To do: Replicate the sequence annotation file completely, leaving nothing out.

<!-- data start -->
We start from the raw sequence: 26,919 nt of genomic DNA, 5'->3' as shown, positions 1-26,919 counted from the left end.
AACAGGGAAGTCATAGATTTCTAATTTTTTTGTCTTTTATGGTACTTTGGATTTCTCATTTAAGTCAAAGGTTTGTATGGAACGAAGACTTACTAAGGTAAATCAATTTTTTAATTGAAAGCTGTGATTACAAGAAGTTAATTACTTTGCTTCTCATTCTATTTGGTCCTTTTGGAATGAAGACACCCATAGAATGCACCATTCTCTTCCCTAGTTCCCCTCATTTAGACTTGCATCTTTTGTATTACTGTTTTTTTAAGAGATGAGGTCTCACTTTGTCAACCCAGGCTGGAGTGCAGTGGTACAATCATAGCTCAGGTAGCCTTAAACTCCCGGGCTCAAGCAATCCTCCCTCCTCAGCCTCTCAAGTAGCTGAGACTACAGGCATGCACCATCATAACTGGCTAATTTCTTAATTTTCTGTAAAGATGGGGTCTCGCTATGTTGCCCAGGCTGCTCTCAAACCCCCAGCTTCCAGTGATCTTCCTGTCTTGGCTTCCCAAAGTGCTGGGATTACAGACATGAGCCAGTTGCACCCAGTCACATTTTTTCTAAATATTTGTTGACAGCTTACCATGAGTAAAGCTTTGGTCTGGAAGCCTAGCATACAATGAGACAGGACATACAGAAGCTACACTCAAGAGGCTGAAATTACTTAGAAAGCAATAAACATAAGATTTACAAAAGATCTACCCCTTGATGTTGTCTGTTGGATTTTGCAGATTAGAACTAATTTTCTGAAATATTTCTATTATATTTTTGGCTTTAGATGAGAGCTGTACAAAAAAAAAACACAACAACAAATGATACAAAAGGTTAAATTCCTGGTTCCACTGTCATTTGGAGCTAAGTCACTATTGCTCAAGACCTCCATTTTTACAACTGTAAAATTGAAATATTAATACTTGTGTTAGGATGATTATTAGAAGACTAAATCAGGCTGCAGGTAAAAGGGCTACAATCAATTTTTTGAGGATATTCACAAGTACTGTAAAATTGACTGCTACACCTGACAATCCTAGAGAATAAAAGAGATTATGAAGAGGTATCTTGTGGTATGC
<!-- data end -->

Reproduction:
We start from the raw sequence: 26,919 nt of genomic DNA, 5'->3' as shown, positions 1-26,919 counted from the left end.
AACAGGGAAGTCATAGATTTCTAATTTTTTTGTCTTTTATGGTACTTTGGATTTCTCATTTAAGTCAAAGGTTTGTATGGAACGAAGACTTACTAAGGTAAATCAATTTTTTAATTGAAAGCTGTGATTACAAGAAGTTAATTACTTTGCTTCTCATTCTATTTGGTCCTTTTGGAATGAAGACACCCATAGAATGCACCATTCTCTTCCCTAGTTCCCCTCATTTAGACTTGCATCTTTTGTATTACTGTTTTTTTAAGAGATGAGGTCTCACTTTGTCAACCCAGGCTGGAGTGCAGTGGTACAATCATAGCTCAGGTAGCCTTAAACTCCCGGGCTCAAGCAATCCTCCCTCCTCAGCCTCTCAAGTAGCTGAGACTACAGGCATGCACCATCATAACTGGCTAATTTCTTAATTTTCTGTAAAGATGGGGTCTCGCTATGTTGCCCAGGCTGCTCTCAAACCCCCAGCTTCCAGTGATCTTCCTGTCTTGGCTTCCCAAAGTGCTGGGATTACAGACATGAGCCAGTTGCACCCAGTCACATTTTTTCTAAATATTTGTTGACAGCTTACCATGAGTAAAGCTTTGGTCTGGAAGCCTAGCATACAATGAGACAGGACATACAGAAGCTACACTCAAGAGGCTGAAATTACTTAGAAAGCAATAAACATAAGATTTACAAAAGATCTACCCCTTGATGTTGTCTGTTGGATTTTGCAGATTAGAACTAATTTTCTGAAATATTTCTATTATATTTTTGGCTTTAGATGAGAGCTGTACAAAAAAAAAACACAACAACAAATGATACAAAAGGTTAAATTCCTGGTTCCACTGTCATTTGGAGCTAAGTCACTATTGCTCAAGACCTCCATTTTTACAACTGTAAAATTGAAATATTAATACTTGTGTTAGGATGATTATTAGAAGACTAAATCAGGCTGCAGGTAAAAGGGCTACAATCAATTTTTTGAGGATATTCACAAGTACTGTAAAATTGACTGCTACACCTGACAATCCTAGAGAATAAAAGAGATTATGAAGAGGTATCTTGTGGTATGC